Chinese pass UK tourists in Vancouver
Vancouver has always been a premier tourist destination and now visitors from China are helping to make this important sector even more of an economic growth engine for the city and the whole province of British Columbia.
Last month Tourism Vancouver, the city’s tourism marketing association, revealed that nearly 210,000 overnight visitors from China are expected to stay in Vancouver this year. That will represent an increase of 15.1 percent from last year and also means that for the first time visitors from China will exceed those from the UK. In 2013, the city welcomed nearly 172,000 UK tourists.
Stephen Pearce, vice-president of leisure travel and digital marketing for Tourism Vancouver, said that while the city’s huge Chinese community is a major factor in driving visits from China, Vancouver is making inroads in luring Chinese visitors to the city for business and leisure or recreation. The Chinese account for about 18.2 percent of the metro area’s population of 2.1 million, according to Statistics Canada.
According to the Canadian Tourism Commission, 55 percent of Chinese trips to Canada were for pleasure or to visit friends and relatives in 2011.
“Certainly a large number of Chinese tourists are coming to visit family and friends. But our marketing programs are beginning to make Vancouver a vacation destination,” said Pearce.
Pearce said China tourism began to accelerate in 2010 when the city received Approved Destination Status (ADS) from the Chinese government. “This allowed us to market directly to the Chinese consumer,” he said.
Roy Chou, general manager of inbound business at Vancouver tour company TPI Silkway, has been arranging tours for Chinese visitors in the area for 15 years. He agrees with Pearce that the ADS designation spurred Chinese travel to Vancouver.
“In 2009, TPI had 570 people from China come to Vancouver. Last year, we had over 6,200, so the ADS really opened the doors,” he said.
Chou said about 90 percent of the Chinese tourists that TPI accommodates come in tour groups and are referred to his firm from three partner tour operators in China.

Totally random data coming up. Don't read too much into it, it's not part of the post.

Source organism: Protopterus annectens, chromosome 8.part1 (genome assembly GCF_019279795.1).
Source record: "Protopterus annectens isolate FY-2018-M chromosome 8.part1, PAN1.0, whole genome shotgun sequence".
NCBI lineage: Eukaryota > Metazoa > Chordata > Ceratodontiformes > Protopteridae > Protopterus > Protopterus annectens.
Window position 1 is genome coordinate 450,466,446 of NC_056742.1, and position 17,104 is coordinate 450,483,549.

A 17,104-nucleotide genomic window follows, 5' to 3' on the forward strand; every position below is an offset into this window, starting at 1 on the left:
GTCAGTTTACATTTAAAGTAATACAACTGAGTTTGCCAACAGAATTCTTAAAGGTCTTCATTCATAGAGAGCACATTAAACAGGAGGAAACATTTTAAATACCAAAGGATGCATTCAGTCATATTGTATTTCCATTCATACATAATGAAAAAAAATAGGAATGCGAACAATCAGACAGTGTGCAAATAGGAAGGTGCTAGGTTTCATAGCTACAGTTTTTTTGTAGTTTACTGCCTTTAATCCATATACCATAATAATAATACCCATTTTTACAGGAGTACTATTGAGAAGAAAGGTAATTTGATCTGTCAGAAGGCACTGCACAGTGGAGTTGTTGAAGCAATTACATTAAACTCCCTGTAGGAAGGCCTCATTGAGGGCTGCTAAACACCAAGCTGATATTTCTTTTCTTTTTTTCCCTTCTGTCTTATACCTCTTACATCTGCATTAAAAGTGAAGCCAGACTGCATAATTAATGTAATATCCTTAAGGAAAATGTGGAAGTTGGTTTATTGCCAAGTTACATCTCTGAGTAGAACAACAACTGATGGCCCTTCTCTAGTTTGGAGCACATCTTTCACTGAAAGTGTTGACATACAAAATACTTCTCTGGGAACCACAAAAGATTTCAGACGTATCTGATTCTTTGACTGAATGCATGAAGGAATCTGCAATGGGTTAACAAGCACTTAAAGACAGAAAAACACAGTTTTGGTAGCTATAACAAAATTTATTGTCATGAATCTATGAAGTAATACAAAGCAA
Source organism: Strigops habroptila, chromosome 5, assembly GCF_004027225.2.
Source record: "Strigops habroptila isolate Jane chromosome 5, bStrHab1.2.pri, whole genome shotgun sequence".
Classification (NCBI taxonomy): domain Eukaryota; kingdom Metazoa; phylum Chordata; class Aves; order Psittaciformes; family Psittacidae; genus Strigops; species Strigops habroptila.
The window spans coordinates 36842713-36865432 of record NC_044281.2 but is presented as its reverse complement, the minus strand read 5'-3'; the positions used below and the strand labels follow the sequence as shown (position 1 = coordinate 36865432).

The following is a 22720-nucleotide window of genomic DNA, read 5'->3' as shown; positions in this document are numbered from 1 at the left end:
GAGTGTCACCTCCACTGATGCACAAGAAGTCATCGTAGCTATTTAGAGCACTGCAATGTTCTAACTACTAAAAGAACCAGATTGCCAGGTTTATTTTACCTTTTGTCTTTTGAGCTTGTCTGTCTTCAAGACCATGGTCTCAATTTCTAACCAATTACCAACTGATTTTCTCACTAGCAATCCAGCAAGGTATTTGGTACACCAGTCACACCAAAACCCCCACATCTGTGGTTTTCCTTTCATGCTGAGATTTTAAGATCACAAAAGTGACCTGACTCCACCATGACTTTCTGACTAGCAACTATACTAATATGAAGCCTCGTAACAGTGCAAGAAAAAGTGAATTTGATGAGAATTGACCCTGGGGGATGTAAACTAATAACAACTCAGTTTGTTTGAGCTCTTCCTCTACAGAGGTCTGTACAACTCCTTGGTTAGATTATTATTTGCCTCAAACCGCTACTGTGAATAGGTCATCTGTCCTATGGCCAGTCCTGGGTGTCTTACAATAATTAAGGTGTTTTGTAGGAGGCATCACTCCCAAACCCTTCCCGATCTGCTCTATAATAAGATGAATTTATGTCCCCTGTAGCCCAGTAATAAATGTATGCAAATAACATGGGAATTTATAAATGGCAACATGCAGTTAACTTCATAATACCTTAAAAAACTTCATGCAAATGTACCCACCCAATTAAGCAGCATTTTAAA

Chou notes that not only do Chinese tourists have to endure a long trip to Vancouver, it is also very expensive. “A 10-day, 10-night itinerary including airfare and accommodations costs at least 15,000 yuan (C$2,660). A similar trip to the US would cost about 12,000 yuan.”
Chou said about 70 percent to 80 percent of the tourists he books from China come to Vancouver for leisure or to visit family or friends. The rest come to check out educational opportunities for themselves or their children or to look for housing and a job if they are planning a move to the area.
A very popular destination for Chinese tourists is Vancouver’s Stanley Park, a 988-acre natural West Coast rainforest with scenic views of the Pacific Ocean, mountains and majestic trees.
“Stanley Park is such a beautiful and natural place,” said Chou. “Most Chinese do not have access to such a large and natural area that is teaming with birds and wildlife.”
Chou said he is also seeing an increase in bookings for Canada’s remote Yukon and Northwest Territories (north of Vancouver) as visitors want to experience the aurora borealis, or northern lights.
Pearce believes that Chinese tourism is responding to Tourism Vancouver’s marketing outreach.
“We recently launched a revised Chinese language version of our website that contains information on obtaining tourist visas along with travel tips and images,” he said. “For the past two years, we have enhanced our marketing strategy in China by featuring the celebrated Chinese singer/songwriter Wanting Qu. She is our tourism ambassador in China and has a second home in the city. I think she has helped to create a real stimulus for us.”